Department of Entomology, The Connecticut Agricultural Experiment Station, National Institute of Allergy and Infectious Diseases, National Institutes of Health, Rocky Mountain Laboratories, P.O. Box 1106, New Haven, Connecticut 06504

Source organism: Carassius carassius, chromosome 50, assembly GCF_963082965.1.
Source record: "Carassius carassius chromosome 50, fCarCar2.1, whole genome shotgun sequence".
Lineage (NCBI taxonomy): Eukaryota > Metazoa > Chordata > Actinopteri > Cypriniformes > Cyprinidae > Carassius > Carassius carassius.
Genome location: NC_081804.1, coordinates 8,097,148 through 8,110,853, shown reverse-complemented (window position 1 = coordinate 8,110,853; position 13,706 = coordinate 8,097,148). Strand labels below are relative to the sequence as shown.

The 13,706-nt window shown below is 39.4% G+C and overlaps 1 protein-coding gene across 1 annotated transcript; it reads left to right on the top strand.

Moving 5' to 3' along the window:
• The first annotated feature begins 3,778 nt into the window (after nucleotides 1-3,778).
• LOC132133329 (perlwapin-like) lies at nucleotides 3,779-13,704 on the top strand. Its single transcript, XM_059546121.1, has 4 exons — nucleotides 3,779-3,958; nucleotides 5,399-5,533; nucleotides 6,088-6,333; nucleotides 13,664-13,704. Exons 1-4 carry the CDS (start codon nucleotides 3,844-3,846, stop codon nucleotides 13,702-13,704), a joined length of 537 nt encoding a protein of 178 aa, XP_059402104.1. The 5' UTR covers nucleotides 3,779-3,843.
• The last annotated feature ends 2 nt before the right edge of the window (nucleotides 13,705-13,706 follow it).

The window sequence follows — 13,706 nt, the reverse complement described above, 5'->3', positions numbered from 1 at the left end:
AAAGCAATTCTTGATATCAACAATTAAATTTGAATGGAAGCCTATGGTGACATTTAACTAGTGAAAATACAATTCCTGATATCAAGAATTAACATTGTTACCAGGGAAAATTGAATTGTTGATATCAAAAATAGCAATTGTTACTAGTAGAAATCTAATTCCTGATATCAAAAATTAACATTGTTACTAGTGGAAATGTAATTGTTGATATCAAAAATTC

To compare rickettsial infectivity and seropositivity rates against spotted fever group (SFG) rickettsiae, ticks and wild mammals were collected from three areas where Rickettsia rickettsii was thought to be enzootic in Connecticut during 1978–1979, and from four additional sites (with no reported human cases) between 1976 and 1979. Of the 1,001 Dermacentor variabilis examined by the hemolymph test, 59 (5.9%) contained rickettsia-like organisms; direct immunofluorescence tests verified the presence of SFG rickettsiae in 14 specimens. Prevalence of rickettsiae-infected ticks at Newtown, an area where human cases of Rocky Mountain spotted fever probably originated, was 2.2%. Rates for six other areas ranged between 0 and 6.3%. Isolations included Rickettsia montana from four ticks collected at Branford and Woodbridge, and R. rickettsii (R-like strain) from the blood of an acutely ill person. Microagglutination (MA) tests indicated that 15 (14.9%) of 101 Peromyscus leucopus (white-footed mice) from Newtown had agglutinins in titers ⩾1:8 against R. rickettsii, whereas five of 92 white-footed mice (5.4%) from Branford, West Hartford, Woodbridge, and Sharon were considered MA-positive. Indirect microimmunofluorescence tests of Procyon lotor (raccoon) sera revealed antibodies to R. rickettsii in 33 of 69 (47.8%) samples from Newtown and in two of 60 (3.3%) from Guilford. Additionally, 17 raccoons had sera specific to R. montana (n = 8) or to the 369-C rickettsia strain (n = 9). Since rickettsia-positive ticks and high-titered seropositive mammals occurred at widely separated sites in Connecticut, there are probably several foci of SFG rickettsiae distributed throughout the D. variabilis range.